New Democracy leader Kyriakos Mitsotakis spent Christmas night with people who are following or have completed a drug rehabilitation program.
Mitsotakis took part in an open-ended discussion at a cafe in Vathis Square, where drug dealing and use are prominent.
Mitsotakis' interlocutors talked to him about how they got started on drugs, their experiences as addicts, their entering a rehabilitation program and the problems they encounter after the program.
The group initially discussed prevention policies; Mitsotakis spoke of the need to better inform students and their parents.
Participants also discussed ways of finding jobs and, in general, reintegrate into society without facing the stigma of a former addict. “If you are over 45, it is very difficult to find a job in any case, never mind saying that you are a former drug user,” said a 58-year-old man who is about to complete a rehabilitation program and who started using at 23.
Mitsotakis said authorities should be more active in supporting people who have successfully shaken off their addiction. “We will back up such efforts any way we can,” he said.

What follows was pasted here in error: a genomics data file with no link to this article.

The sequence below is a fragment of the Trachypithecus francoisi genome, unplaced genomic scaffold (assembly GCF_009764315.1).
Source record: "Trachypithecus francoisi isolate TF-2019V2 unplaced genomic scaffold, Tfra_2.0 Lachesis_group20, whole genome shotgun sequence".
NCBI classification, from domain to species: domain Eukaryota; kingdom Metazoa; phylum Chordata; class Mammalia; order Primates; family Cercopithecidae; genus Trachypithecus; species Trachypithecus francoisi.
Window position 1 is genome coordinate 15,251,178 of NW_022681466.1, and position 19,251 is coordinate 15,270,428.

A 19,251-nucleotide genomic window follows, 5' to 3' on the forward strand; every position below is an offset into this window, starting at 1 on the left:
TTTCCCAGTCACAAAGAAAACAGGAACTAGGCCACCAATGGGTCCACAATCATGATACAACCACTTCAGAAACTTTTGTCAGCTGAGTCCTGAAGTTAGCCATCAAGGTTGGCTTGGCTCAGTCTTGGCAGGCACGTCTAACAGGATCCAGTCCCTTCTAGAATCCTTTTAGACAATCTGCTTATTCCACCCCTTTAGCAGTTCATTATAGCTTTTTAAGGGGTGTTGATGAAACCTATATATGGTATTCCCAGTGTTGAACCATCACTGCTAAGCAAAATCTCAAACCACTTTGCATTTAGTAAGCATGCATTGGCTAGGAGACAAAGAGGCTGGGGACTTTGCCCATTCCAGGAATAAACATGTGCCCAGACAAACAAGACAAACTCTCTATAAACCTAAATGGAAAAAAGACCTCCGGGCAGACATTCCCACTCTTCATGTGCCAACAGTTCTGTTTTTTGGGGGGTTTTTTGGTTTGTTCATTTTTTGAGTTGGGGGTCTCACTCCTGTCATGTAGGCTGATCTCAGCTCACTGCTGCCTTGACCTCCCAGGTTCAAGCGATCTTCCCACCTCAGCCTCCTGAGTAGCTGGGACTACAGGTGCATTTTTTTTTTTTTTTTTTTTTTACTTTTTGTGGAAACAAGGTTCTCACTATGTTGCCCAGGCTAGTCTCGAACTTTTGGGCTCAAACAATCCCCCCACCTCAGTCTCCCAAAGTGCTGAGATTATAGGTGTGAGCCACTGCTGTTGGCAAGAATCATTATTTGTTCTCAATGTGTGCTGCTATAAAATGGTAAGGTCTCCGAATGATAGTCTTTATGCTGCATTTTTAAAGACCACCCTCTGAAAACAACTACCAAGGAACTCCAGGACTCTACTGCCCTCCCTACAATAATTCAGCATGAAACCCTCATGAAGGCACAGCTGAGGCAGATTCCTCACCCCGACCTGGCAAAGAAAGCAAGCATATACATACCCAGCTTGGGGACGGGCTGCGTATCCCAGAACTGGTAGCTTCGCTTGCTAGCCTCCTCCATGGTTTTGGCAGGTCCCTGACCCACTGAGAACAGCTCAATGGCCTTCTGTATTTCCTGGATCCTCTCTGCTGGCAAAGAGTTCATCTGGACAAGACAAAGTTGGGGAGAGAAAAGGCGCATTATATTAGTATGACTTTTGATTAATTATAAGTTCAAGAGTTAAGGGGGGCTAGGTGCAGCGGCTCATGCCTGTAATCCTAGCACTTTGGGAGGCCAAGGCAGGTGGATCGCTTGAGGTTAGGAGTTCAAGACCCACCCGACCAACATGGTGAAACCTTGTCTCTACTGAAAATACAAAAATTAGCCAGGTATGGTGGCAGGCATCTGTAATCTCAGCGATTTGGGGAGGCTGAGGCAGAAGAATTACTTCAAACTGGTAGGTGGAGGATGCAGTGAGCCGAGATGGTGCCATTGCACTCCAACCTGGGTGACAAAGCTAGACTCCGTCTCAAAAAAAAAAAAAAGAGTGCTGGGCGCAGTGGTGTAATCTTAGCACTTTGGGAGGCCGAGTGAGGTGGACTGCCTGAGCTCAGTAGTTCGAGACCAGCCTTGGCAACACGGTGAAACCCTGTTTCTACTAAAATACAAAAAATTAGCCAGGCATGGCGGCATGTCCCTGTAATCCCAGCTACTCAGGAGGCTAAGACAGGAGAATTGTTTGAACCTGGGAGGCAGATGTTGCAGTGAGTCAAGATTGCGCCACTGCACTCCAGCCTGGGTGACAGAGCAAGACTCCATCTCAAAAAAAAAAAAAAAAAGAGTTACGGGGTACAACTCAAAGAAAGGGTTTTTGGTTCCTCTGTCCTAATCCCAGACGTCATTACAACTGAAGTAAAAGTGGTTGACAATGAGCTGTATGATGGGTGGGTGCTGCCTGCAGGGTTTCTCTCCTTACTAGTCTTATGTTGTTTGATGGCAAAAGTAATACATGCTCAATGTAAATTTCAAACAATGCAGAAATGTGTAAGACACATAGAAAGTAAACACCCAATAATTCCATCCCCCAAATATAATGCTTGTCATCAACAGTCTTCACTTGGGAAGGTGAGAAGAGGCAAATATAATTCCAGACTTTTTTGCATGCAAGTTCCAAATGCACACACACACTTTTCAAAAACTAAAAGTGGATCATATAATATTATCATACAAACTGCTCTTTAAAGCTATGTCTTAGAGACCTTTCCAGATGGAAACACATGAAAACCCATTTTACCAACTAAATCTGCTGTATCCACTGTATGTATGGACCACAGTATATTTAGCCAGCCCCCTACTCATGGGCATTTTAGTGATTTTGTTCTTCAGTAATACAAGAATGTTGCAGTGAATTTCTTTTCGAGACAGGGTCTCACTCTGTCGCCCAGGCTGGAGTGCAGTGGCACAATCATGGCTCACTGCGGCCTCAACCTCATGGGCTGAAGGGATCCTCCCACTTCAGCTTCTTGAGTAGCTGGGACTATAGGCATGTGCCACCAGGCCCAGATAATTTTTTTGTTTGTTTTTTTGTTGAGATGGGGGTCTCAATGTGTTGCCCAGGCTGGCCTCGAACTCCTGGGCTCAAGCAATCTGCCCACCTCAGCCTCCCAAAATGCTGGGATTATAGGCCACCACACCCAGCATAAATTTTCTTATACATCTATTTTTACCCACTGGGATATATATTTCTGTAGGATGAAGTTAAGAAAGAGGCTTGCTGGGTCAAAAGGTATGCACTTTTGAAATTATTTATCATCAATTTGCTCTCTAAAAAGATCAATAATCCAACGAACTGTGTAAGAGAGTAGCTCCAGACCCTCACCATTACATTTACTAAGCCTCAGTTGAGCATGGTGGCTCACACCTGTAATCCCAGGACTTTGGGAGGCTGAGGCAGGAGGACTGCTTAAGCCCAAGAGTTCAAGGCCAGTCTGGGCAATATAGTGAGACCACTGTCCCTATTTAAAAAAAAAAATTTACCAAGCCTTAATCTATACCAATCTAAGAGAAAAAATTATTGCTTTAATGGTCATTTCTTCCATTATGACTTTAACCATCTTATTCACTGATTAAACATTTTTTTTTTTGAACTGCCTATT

Participants mentioned rehabilitation policies in other countries. Mitsotakis' interlocutors said that creating areas of supervised drug use is the most effective way to protect addicts' health and lives and often works as the first step towards them seeking to shake off drugs. It would also help decisively in fighting drug-related crime. Mitsotakis said there is no serious argument against creating supervised use spaces in Greece.
The former users also said the number of new needles distributed is not enough,leading users to swap used ones and helping transmit the HIV virus, which causes AIDS.
Some among those who attended had been jailed and they told Mitsotakis that access to drugs in prison is very easy, one more example of how ineffective authorities are in dealing with drug use.
After thanking his interlocutors for their input, Mitsotakis joined the mobile unit of Praksis, an NGO that daily visits the Athens center, helping drug users and others, such as homeless people and prostitutes, including victims of international trafficking.